Intended for healthcare professionals


The CPTPP trade deal is a major threat to public health and warrants a health impact assessment

BMJ 2023; 381 doi: (Published 12 April 2023) Cite this as: BMJ 2023;381:e073302
  1. Courtney L McNamara, lecturer in public health12,
  2. Liz Green, consultant in public health and programme director for health impact assessment34,
  3. Pepita Barlow, assistant professor5,
  4. Mark A Bellis, professor of public health and behavioural sciences6
  1. 1Population Health Sciences Institute, Newcastle University, Newcastle, UK
  2. 2Centre for Global Health Inequalities Research, Department of Sociology and Political Science, Norwegian University of Science and Technology, Trondheim, Norway
  3. 3Policy and International Health, WHO Collaborating Centre on Investment in Health and Wellbeing, Public Health Wales, Wales, UK
  4. 4Department of International Health, Care and Public Health Research Institute (CAPHRI), Maastricht University, Netherlands
  5. 5Department of Health Policy, London School of Economics and Political Science, London, UK
  6. 6Public Health Institute, Faculty of Health, Liverpool John Moores University, Liverpool, UK
  1. Correspondence to: C McNamara Courtney.McNamara{at}

The UK’s decision to join one of the world’s largest free trade agreements has implications for health that need urgent assessment, argue Courtney McNamara and colleagues

Key messages

  • The UK has joined one of the world’s largest free trade agreements, known as the CPTPP

  • This agreement contains many of the same provisions that made a potential US-UK free trade deal controversial from the perspective of public health

  • Joining the CPTPP could increase industry influence in public health standard setting, make it more difficult for governments to regulate for the benefit of health, increase the costs of medicines, and generate economic insecurity and, potentially, job losses, with knock-on effects for health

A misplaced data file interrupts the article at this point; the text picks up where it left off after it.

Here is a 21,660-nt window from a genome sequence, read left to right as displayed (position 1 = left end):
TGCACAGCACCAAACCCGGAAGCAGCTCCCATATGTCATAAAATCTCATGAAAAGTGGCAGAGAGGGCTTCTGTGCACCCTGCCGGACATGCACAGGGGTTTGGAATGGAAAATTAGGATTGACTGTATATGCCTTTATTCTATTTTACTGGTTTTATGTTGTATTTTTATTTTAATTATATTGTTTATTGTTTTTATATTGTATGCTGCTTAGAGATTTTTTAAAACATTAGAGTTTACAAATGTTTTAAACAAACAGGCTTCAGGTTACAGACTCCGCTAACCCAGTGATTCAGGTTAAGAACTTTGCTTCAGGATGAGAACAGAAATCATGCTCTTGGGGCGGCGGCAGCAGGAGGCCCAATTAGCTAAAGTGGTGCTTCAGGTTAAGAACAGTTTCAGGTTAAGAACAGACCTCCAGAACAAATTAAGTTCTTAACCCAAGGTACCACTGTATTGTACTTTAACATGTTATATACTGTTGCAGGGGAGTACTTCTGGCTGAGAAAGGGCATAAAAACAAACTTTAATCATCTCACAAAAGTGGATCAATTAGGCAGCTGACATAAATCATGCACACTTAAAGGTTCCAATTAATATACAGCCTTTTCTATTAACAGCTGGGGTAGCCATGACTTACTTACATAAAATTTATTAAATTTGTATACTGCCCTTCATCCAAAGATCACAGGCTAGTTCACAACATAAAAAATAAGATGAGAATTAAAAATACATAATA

• As the government has not pursued a health impact assessment during the accession process, one should be performed by public health scholars and professionals

The UK government has joined one of the world’s largest free trade agreements, known as the Comprehensive and Progressive Agreement on Trans-Pacific Partnership (CPTPP). The CPTPP is not a new trade agreement waiting to be negotiated, but an already active one among 11 Pacific Rim countries (Australia, Brunei, Canada, Chile, Japan, Malaysia, Mexico, New Zealand, Peru, Singapore, and Vietnam). Joining the CPTPP commits the UK to several rules concerning trade in goods and services that have important implications for health. Although the US is not a member of the CPTPP, the agreement evolved from the Trans-Pacific Partnership, which initially included—and was shaped by—the US before President Trump withdrew the country from the deal in 2017. As such, many provisions, and even entire chapters, of the CPTPP are near carbon copies of other free trade deals negotiated by the US. But despite how much alarm was raised over the potential health effects of a free trade agreement with the US,1 there has been little discussion of the public …

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